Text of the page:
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When I successfully landed on flat ground, I checked into the temple for the night and went to eat some dinner before it closed. The dinner was my least favorite Korean food, bibimbap, but I liked knowing that since I was at a temple there was no need to worry about any weird meats finding their way into my bowl.

For my slumber, I was given a mat, blanket and a rectangular pillow that I laid out in the middle of a bunch of ajummas for the night. As the only foreigner, I was quite the attraction amongst these women. There were two sisters that I was sleeping next to, and they showered me with Korean melon, candies and ddeok for days. Through my broken Korean and their broken English, we established that one of the sisters has 2 granddaughters that are half whities and were born in America. She then proceeded to call her granddaughters to have them translate all the burning questions she had for me. She even asked if she could come to my house because “she wants to see how I live.” I had a good laugh about that one with her 7 year old granddaughter, Grace.

That night I fell asleep at like, 10pm, after a failed attempt to read my book because they kept tapping me to ask another question. So I just fell asleep instead so I didn’t have to deal. I can’t even remember the last time I went to bed that early. I also had to sleep with my headphones in because there were so many ajumma snores. It was pretty unbelievable.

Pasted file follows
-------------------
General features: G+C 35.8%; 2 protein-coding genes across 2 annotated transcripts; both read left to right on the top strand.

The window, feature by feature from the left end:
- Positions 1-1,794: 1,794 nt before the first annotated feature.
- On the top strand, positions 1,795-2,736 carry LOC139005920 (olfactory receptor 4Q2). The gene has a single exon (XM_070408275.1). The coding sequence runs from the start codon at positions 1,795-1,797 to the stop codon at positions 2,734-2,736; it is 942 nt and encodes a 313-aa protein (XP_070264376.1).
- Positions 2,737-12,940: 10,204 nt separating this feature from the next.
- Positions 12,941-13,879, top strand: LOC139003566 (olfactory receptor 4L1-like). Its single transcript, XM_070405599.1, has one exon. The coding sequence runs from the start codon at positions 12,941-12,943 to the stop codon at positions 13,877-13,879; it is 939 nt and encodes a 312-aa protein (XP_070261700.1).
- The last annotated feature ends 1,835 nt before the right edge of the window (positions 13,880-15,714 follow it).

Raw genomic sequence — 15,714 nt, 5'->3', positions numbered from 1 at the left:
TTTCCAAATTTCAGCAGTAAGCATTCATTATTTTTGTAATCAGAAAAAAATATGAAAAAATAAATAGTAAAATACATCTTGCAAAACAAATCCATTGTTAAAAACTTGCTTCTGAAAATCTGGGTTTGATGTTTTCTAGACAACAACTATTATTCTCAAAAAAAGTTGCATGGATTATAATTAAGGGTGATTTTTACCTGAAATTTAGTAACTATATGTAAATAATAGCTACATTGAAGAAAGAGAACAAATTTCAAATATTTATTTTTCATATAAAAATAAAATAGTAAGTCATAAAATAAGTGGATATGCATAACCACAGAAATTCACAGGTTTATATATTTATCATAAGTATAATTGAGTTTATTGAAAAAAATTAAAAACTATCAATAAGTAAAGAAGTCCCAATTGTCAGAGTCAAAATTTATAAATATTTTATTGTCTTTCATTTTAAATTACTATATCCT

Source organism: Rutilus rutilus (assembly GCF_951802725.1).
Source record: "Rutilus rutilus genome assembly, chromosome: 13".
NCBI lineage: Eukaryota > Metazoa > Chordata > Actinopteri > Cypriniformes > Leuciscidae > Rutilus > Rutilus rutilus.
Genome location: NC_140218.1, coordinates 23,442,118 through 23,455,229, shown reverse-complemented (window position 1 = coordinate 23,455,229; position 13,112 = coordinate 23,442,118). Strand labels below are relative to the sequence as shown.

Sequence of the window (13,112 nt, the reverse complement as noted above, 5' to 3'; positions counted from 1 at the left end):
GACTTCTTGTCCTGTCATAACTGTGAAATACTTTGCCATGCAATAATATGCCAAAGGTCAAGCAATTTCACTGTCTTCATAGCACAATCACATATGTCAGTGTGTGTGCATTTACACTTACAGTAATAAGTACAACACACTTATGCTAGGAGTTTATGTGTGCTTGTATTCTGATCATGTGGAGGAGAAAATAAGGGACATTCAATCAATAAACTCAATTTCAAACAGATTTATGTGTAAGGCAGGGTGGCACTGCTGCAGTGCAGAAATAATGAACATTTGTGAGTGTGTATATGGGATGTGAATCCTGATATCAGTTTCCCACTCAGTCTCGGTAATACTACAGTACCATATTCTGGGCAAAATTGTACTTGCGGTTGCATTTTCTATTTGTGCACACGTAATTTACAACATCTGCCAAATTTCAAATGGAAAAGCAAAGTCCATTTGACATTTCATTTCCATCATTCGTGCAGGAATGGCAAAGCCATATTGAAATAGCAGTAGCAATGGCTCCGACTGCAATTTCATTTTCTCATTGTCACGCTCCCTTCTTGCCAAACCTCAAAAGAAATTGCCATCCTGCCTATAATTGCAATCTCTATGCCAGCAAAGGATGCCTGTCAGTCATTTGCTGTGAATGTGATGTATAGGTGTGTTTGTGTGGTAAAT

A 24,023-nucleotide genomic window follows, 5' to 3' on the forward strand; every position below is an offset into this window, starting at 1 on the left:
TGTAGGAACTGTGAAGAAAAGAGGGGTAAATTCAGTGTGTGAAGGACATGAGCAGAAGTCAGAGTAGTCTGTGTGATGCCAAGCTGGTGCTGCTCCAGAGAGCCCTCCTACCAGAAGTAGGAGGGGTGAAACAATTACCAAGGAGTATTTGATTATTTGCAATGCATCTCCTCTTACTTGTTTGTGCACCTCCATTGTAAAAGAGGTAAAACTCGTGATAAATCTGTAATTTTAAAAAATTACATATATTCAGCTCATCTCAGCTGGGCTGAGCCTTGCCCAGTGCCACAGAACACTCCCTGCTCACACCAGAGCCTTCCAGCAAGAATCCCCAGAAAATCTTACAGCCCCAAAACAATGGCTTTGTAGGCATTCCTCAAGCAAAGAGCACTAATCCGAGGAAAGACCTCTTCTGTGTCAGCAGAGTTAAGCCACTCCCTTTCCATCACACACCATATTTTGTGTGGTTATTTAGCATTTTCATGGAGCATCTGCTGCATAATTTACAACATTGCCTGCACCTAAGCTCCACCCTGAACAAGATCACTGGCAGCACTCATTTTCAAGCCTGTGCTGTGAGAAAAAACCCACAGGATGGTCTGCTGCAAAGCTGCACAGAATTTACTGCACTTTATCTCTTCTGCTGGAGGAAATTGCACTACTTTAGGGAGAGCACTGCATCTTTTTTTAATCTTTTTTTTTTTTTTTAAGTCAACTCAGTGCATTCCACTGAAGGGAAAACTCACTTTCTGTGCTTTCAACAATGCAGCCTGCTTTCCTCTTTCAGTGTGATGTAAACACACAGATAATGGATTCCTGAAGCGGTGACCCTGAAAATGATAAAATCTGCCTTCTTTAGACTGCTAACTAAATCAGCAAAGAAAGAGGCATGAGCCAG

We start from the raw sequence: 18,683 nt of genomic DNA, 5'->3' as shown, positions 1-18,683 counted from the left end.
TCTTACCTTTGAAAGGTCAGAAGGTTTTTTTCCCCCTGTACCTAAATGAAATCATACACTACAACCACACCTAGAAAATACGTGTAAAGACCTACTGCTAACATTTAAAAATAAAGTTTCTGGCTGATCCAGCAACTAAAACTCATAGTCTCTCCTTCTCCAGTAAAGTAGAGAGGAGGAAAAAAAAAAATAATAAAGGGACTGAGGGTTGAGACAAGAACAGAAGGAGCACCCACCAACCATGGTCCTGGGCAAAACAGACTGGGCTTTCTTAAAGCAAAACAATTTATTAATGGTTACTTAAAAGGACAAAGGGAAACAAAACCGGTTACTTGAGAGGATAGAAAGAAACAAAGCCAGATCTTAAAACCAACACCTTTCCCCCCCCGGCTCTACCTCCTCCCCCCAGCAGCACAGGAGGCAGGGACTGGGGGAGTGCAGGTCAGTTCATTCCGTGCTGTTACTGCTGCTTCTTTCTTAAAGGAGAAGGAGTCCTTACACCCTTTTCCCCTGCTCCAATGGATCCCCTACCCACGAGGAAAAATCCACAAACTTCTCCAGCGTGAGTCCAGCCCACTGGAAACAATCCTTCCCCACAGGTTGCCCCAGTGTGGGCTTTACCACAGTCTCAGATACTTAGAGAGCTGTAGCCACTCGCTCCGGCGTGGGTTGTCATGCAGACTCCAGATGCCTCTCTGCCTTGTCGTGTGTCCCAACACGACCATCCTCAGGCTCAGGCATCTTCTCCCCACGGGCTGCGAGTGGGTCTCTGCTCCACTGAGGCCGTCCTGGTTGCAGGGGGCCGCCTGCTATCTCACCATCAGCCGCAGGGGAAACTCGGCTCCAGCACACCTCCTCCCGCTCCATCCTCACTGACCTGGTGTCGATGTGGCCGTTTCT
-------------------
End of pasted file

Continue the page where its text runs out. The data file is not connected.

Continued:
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At around 5am I was jolted awake with pieces of candy being thrown at me. It was like I was a little sugar animal or something. The sisters were trying to wake me up to have breakfast with them, but I couldn’t be bothered to get up that early, let alone eat kimchi for breakfast. So I continued sleeping for most of the morning. At around 10, after 12 solid hours of slumber, I woke up to them staring at me and asking to have lunch with them, but I wanted to jet out. And jet out I did.

After a quick rinse, and by rinse I mean taking the shower nozzle and wetting my legs and arms, then slathering myself in lotion, I was off. I felt so dirty but I was not about to take a legit naked shower in the communal shower area with flies and weird smells aplenty. So I probably smelled pretty potent.